Wednesday, 25 May 2011

Colour: Project - Colour relationships

Exercise: Colour relationships

Aim:  This exercise is in two parts.  Firstly three images expressing the primary colours with their complementary  secondary colours using the specific ratios suggested by Von Goethe and secondly three images of alternative colour combinations that appeal with an explanation of why.

Approach and results:

I found that my attraction to colour was not always down to the colour itself.  In previous ‘points’ exercises it has been necessary to view the shots in black and white to ensure that the colour was not influencing the points in the frame.  I found the reverse in this exercise; I had to dismiss the object and think about the colour.  So a blossom tree that looked spectacular because of it's scale was not necessarily a good subject when you just think about the colour.

Red:Green - ratio 1:1.  This shot was side lit to avoid any shadows and to keep the red background from reflecting the flash.  The red has varying tones that follow the same lines as the leaf.  The green has the greatest tonal range giving the leaf more depth and making it stand out more.  The ratio of 1:1 only works if the colours are of the same brightness but also the subject influences how the eye sees the picture.  In this picture the red is the background and not a specific object vying for dominance with the leaf.   

Orange:Blue - ratio 1:2.  This shot was taken early afternoon when the light was fairly neutral.  I would normally have taken the roof line further up to the corner but this would have changed the colour ratios giving me too much blue.  I like the bold blocks of colour and simple lines.  Again there is a range of tones from the softer blue sky through to the deep blue of the shadows on the wall and the more vivid orange of the door.

Yellow:Violet - ratio 1:3.  Finding violet and yellow was quite a difficult task.  It is not a popular combination in the urban environment.  I created this shot by picking the yellow flower and placing it in the shot whilst trying to keep it looking natural.  I feel that nature makes a better job of violet and yellow combinations that don't appear as pleasing or complimentary in the urban environment.

Green:Orange - ratio 4:1.  These colours are offset on the colour wheel and are therefore not obviously complimentary.  The orange is brighter and stronger than the green and provides a series of points of interest, drawing the attention of the eye.  It is definately the colour that makes this image.  If you picture it in black and white it becomes a collection of flowers and leaves that makes the viewer wonder why the shot was taken.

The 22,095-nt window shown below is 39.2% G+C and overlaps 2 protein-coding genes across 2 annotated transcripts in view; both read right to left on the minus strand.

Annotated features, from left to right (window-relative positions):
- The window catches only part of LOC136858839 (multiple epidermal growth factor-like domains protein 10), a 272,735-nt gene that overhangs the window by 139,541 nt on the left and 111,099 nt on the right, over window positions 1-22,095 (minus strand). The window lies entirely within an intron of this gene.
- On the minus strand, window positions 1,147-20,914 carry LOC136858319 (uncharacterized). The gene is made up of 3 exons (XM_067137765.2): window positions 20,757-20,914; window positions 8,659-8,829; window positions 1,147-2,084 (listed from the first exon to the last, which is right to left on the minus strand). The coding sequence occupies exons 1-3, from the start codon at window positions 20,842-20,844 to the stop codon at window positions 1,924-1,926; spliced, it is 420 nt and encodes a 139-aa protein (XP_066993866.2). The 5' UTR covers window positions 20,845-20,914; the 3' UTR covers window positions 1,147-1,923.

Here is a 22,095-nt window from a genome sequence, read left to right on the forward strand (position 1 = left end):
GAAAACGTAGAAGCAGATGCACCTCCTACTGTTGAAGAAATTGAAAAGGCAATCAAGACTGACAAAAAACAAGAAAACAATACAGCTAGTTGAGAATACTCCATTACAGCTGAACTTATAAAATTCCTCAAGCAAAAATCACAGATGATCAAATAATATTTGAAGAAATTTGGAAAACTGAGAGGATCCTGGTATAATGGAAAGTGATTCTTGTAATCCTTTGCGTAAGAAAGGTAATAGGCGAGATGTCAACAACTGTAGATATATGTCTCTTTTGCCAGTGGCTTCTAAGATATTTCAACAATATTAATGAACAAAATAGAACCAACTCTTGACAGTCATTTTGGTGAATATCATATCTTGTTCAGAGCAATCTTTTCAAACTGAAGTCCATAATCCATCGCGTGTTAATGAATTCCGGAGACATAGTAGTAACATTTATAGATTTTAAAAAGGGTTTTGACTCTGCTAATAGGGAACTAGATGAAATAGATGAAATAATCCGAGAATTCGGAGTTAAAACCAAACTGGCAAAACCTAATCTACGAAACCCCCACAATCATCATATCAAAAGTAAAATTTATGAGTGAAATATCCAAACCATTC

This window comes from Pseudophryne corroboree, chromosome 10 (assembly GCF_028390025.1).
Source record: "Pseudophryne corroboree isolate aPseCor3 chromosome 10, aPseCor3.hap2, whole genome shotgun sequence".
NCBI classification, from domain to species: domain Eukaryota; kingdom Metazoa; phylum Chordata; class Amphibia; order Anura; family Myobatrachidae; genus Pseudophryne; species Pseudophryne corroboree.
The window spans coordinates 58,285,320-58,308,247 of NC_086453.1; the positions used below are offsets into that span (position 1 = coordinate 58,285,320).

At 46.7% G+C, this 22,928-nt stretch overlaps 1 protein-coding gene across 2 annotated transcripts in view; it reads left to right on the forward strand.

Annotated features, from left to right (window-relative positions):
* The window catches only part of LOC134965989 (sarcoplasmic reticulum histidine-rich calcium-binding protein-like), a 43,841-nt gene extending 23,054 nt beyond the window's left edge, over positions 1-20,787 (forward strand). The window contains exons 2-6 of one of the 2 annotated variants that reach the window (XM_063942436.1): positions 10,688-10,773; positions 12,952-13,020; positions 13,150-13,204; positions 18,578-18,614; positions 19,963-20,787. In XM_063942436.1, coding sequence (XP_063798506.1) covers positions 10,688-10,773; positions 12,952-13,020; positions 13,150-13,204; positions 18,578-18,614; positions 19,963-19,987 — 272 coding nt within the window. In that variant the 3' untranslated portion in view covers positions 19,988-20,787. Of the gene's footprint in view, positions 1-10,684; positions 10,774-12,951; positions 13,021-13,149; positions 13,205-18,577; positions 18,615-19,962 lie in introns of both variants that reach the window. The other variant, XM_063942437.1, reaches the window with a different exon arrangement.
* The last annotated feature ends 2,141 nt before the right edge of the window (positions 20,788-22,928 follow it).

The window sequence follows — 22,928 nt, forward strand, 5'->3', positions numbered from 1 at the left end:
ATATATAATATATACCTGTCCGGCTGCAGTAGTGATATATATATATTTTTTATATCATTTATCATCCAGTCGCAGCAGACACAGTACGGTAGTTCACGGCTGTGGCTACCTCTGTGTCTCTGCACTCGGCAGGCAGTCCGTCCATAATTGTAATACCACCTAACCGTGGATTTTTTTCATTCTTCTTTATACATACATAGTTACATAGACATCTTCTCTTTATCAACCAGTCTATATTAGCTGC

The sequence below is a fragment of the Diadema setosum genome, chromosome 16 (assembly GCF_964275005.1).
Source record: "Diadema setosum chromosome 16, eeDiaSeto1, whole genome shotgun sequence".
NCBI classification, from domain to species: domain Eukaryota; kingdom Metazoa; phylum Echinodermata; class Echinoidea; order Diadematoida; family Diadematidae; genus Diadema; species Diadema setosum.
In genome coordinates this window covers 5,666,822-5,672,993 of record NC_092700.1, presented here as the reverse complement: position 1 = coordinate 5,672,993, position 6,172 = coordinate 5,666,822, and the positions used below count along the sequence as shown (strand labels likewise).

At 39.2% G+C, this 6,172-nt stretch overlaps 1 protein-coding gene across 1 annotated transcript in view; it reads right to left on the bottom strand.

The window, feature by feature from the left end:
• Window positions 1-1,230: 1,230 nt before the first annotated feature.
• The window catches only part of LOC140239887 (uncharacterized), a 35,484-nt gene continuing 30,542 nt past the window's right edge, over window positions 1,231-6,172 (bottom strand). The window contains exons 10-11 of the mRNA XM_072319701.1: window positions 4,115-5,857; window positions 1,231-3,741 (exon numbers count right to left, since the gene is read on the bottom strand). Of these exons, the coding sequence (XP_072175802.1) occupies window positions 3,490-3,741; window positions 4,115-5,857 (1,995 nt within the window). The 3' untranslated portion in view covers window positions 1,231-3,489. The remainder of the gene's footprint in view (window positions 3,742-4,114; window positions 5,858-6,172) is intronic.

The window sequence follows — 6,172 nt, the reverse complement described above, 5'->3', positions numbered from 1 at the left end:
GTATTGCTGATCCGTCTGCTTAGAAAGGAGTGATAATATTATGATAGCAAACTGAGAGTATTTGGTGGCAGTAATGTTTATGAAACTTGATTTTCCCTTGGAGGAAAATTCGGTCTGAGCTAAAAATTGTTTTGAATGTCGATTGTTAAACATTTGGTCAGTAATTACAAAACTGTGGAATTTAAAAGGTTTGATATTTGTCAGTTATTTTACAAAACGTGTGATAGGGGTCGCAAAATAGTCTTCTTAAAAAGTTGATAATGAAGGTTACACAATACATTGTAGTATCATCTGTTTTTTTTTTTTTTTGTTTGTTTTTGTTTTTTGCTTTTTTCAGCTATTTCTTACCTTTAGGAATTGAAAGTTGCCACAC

Red:Orange - ratio 5:1.  There are many shades of red in this image so judging the ratio is not so easy.  These colours are next to each other on the colour wheel and both on the 'warm' side.  This creates a rich, warm, almost glowing image.

Violet:Red - 2:1.  These colours are next to each other on the colour wheel but fall on different sides, warm (red) and cool (violet).  The red is bright and vibrant so I chose to make it smaller.  The violet would have been overpowered and insignificant otherwise.  The overall result is still a warm image as the firey red is enhanced by the rich violet.

Learning points:  I find the 'supposed' complimentary colour combinations less interesting or appealing than those that create a warm or cool image.  I also prefer the offset combinations that create tension in an image.
It is important to take into account the significance of the subject when identifying colour; is it the colour or the subject that attracts?  I was completing this exercise whilst blossom trees were out but if the same colours were shown to me in say a handful of sweets would I be drawn to them in the same way? – I doubt it!
The ratios are a guideline and only work for the average brightness.  A very dark green against a bright red would not warrant a 1:1 ratio.
The colour reproduction on the blog is, as ever, not faithful.

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